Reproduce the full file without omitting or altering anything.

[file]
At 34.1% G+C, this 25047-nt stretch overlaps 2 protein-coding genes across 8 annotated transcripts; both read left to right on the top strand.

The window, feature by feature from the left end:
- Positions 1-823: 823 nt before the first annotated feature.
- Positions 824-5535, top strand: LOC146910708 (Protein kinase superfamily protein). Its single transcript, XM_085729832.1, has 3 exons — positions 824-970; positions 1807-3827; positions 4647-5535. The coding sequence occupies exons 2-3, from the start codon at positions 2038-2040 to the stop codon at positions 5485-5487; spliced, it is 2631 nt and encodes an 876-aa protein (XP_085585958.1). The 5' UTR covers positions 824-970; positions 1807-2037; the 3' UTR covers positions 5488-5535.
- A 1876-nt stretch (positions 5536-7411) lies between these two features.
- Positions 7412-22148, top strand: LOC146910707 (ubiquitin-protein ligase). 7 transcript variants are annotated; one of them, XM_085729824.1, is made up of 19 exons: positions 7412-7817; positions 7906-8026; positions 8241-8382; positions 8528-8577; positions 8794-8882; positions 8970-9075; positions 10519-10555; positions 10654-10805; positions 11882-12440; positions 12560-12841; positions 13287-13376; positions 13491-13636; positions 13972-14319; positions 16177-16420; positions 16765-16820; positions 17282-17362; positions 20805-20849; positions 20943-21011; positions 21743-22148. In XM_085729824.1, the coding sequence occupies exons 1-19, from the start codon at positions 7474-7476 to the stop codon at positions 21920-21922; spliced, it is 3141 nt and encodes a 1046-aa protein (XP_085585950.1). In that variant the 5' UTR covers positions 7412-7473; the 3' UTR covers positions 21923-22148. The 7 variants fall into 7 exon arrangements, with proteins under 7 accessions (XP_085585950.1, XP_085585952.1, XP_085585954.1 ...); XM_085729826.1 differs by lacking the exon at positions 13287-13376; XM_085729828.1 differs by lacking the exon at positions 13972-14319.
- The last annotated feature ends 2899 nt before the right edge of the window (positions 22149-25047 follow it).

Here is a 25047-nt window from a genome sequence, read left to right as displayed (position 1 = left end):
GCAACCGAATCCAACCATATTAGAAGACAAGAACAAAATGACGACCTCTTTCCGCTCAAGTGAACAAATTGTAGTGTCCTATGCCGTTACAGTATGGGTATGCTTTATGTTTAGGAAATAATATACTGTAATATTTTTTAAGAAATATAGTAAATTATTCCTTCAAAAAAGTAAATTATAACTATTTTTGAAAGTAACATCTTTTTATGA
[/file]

At 34.1% G+C, this 25047-nt stretch overlaps 2 protein-coding genes across 8 annotated transcripts; both read left to right on the top strand.

The window, feature by feature from the left end:
- Positions 1-823: 823 nt before the first annotated feature.
- Positions 824-5535, top strand: LOC146910708 (Protein kinase superfamily protein). Its single transcript, XM_085729832.1, has 3 exons — positions 824-970; positions 1807-3827; positions 4647-5535. The coding sequence occupies exons 2-3, from the start codon at positions 2038-2040 to the stop codon at positions 5485-5487; spliced, it is 2631 nt and encodes an 876-aa protein (XP_085585958.1). The 5' UTR covers positions 824-970; positions 1807-2037; the 3' UTR covers positions 5488-5535.
- A 1876-nt stretch (positions 5536-7411) lies between these two features.
- Positions 7412-22148, top strand: LOC146910707 (ubiquitin-protein ligase). 7 transcript variants are annotated; one of them, XM_085729824.1, is made up of 19 exons: positions 7412-7817; positions 7906-8026; positions 8241-8382; positions 8528-8577; positions 8794-8882; positions 8970-9075; positions 10519-10555; positions 10654-10805; positions 11882-12440; positions 12560-12841; positions 13287-13376; positions 13491-13636; positions 13972-14319; positions 16177-16420; positions 16765-16820; positions 17282-17362; positions 20805-20849; positions 20943-21011; positions 21743-22148. In XM_085729824.1, the coding sequence occupies exons 1-19, from the start codon at positions 7474-7476 to the stop codon at positions 21920-21922; spliced, it is 3141 nt and encodes a 1046-aa protein (XP_085585950.1). In that variant the 5' UTR covers positions 7412-7473; the 3' UTR covers positions 21923-22148. The 7 variants fall into 7 exon arrangements, with proteins under 7 accessions (XP_085585950.1, XP_085585952.1, XP_085585954.1 ...); XM_085729826.1 differs by lacking the exon at positions 13287-13376; XM_085729828.1 differs by lacking the exon at positions 13972-14319.
- The last annotated feature ends 2899 nt before the right edge of the window (positions 22149-25047 follow it).

Here is a 25047-nt window from a genome sequence, read left to right as displayed (position 1 = left end):
GCAACCGAATCCAACCATATTAGAAGACAAGAACAAAATGACGACCTCTTTCCGCTCAAGTGAACAAATTGTAGTGTCCTATGCCGTTACAGTATGGGTATGCTTTATGTTTAGGAAATAATATACTGTAATATTTTTTAAGAAATATAGTAAATTATTCCTTCAAAAAAGTAAATTATAACTATTTTTGAAAGTAACATCTTTTTATGA